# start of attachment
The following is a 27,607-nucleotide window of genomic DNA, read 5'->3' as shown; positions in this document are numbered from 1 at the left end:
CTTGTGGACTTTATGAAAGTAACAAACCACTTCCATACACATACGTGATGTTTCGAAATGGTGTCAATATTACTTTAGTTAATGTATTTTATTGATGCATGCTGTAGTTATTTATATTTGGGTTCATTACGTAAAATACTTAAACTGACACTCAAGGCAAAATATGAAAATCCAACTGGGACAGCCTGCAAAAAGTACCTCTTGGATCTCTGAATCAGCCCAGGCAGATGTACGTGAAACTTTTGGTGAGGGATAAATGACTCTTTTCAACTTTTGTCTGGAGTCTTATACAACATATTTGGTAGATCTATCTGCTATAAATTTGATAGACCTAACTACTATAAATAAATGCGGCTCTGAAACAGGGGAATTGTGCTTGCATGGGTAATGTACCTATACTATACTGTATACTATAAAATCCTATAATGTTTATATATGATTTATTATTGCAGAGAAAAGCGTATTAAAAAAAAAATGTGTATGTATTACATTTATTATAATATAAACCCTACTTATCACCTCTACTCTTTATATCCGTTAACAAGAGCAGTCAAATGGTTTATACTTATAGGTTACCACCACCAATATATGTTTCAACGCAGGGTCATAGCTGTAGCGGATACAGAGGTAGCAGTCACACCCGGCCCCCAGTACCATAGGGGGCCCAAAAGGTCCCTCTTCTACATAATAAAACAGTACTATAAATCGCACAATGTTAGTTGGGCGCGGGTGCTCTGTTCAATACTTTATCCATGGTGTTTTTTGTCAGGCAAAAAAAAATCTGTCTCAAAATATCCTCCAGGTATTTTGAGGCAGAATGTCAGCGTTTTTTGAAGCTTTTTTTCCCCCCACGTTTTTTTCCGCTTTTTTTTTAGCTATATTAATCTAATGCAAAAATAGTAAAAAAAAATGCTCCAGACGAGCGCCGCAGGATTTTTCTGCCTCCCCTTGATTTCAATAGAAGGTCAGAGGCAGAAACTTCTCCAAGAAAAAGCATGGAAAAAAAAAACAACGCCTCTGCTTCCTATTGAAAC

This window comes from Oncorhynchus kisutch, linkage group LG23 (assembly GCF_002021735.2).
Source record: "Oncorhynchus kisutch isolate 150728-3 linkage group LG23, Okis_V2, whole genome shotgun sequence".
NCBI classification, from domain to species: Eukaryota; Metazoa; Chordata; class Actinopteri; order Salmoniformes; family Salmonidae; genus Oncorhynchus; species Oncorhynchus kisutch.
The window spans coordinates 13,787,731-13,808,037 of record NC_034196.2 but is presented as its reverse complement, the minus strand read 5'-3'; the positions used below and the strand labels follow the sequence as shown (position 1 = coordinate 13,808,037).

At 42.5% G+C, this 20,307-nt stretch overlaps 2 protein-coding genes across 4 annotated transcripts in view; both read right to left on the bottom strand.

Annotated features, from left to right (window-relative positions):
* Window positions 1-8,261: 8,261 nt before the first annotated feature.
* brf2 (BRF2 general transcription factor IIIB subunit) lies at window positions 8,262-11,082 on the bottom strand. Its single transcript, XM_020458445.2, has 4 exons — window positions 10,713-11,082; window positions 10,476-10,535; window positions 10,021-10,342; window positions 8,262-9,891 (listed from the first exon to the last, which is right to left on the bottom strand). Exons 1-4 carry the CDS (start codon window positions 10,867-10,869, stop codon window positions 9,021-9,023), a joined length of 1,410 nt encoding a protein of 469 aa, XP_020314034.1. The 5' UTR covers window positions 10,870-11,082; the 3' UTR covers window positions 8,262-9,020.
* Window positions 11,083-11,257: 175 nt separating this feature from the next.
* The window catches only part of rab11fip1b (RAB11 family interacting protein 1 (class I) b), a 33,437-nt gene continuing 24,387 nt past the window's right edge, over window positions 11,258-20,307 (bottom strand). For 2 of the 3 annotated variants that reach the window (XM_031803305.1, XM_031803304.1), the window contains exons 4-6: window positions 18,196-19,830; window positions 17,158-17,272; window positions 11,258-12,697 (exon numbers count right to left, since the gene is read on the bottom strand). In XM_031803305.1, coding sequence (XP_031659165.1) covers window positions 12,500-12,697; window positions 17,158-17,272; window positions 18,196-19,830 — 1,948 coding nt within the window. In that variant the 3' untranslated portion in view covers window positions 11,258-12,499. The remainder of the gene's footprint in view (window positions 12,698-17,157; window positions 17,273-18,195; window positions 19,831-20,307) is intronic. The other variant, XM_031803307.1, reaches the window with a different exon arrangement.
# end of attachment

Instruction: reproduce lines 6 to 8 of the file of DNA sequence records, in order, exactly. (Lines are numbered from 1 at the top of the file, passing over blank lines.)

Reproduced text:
The window spans coordinates 13,787,731-13,808,037 of record NC_034196.2 but is presented as its reverse complement, the minus strand read 5'-3'; the positions used below and the strand labels follow the sequence as shown (position 1 = coordinate 13,808,037).

At 42.5% G+C, this 20,307-nt stretch overlaps 2 protein-coding genes across 4 annotated transcripts in view; both read right to left on the bottom strand.

Annotated features, from left to right (window-relative positions):